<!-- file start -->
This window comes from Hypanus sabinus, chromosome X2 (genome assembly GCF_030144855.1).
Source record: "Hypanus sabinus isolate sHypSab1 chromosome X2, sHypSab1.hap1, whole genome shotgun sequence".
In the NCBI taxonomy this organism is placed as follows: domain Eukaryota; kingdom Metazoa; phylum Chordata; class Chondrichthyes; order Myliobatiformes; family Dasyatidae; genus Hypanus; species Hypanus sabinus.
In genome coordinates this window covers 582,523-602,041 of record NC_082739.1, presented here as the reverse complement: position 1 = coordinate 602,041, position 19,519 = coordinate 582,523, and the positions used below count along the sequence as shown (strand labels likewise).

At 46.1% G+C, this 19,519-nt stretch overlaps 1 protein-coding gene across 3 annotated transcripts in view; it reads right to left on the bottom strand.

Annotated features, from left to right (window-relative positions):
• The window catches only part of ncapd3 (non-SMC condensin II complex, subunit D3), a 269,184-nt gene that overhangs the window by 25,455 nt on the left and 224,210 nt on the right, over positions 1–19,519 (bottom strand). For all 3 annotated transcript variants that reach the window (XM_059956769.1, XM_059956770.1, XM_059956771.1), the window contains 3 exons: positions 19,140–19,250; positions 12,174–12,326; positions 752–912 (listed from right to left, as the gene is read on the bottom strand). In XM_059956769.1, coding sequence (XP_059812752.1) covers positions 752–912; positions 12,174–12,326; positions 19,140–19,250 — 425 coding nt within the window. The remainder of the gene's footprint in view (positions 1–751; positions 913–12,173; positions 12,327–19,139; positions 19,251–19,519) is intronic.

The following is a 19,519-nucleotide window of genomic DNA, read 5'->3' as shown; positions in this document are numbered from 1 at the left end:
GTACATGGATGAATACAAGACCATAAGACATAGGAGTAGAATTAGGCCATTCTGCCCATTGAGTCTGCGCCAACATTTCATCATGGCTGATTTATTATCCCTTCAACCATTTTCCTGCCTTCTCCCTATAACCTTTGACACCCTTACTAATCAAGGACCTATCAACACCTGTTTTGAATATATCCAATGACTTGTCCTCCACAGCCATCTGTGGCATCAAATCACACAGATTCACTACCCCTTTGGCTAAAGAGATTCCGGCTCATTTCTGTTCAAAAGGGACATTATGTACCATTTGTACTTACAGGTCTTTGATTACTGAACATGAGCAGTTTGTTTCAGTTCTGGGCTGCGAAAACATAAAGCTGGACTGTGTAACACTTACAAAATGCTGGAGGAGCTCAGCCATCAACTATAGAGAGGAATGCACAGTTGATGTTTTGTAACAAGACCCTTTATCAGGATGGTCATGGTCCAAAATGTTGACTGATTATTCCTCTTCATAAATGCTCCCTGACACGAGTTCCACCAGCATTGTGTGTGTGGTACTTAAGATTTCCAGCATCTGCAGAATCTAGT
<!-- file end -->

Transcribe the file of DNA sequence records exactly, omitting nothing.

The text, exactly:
This window comes from Hypanus sabinus, chromosome X2 (genome assembly GCF_030144855.1).
Source record: "Hypanus sabinus isolate sHypSab1 chromosome X2, sHypSab1.hap1, whole genome shotgun sequence".
In the NCBI taxonomy this organism is placed as follows: domain Eukaryota; kingdom Metazoa; phylum Chordata; class Chondrichthyes; order Myliobatiformes; family Dasyatidae; genus Hypanus; species Hypanus sabinus.
In genome coordinates this window covers 582,523-602,041 of record NC_082739.1, presented here as the reverse complement: position 1 = coordinate 602,041, position 19,519 = coordinate 582,523, and the positions used below count along the sequence as shown (strand labels likewise).

At 46.1% G+C, this 19,519-nt stretch overlaps 1 protein-coding gene across 3 annotated transcripts in view; it reads right to left on the bottom strand.

Annotated features, from left to right (window-relative positions):
• The window catches only part of ncapd3 (non-SMC condensin II complex, subunit D3), a 269,184-nt gene that overhangs the window by 25,455 nt on the left and 224,210 nt on the right, over positions 1–19,519 (bottom strand). For all 3 annotated transcript variants that reach the window (XM_059956769.1, XM_059956770.1, XM_059956771.1), the window contains 3 exons: positions 19,140–19,250; positions 12,174–12,326; positions 752–912 (listed from right to left, as the gene is read on the bottom strand). In XM_059956769.1, coding sequence (XP_059812752.1) covers positions 752–912; positions 12,174–12,326; positions 19,140–19,250 — 425 coding nt within the window. The remainder of the gene's footprint in view (positions 1–751; positions 913–12,173; positions 12,327–19,139; positions 19,251–19,519) is intronic.

The following is a 19,519-nucleotide window of genomic DNA, read 5'->3' as shown; positions in this document are numbered from 1 at the left end:
GTACATGGATGAATACAAGACCATAAGACATAGGAGTAGAATTAGGCCATTCTGCCCATTGAGTCTGCGCCAACATTTCATCATGGCTGATTTATTATCCCTTCAACCATTTTCCTGCCTTCTCCCTATAACCTTTGACACCCTTACTAATCAAGGACCTATCAACACCTGTTTTGAATATATCCAATGACTTGTCCTCCACAGCCATCTGTGGCATCAAATCACACAGATTCACTACCCCTTTGGCTAAAGAGATTCCGGCTCATTTCTGTTCAAAAGGGACATTATGTACCATTTGTACTTACAGGTCTTTGATTACTGAACATGAGCAGTTTGTTTCAGTTCTGGGCTGCGAAAACATAAAGCTGGACTGTGTAACACTTACAAAATGCTGGAGGAGCTCAGCCATCAACTATAGAGAGGAATGCACAGTTGATGTTTTGTAACAAGACCCTTTATCAGGATGGTCATGGTCCAAAATGTTGACTGATTATTCCTCTTCATAAATGCTCCCTGACACGAGTTCCACCAGCATTGTGTGTGTGGTACTTAAGATTTCCAGCATCTGCAGAATCTAGT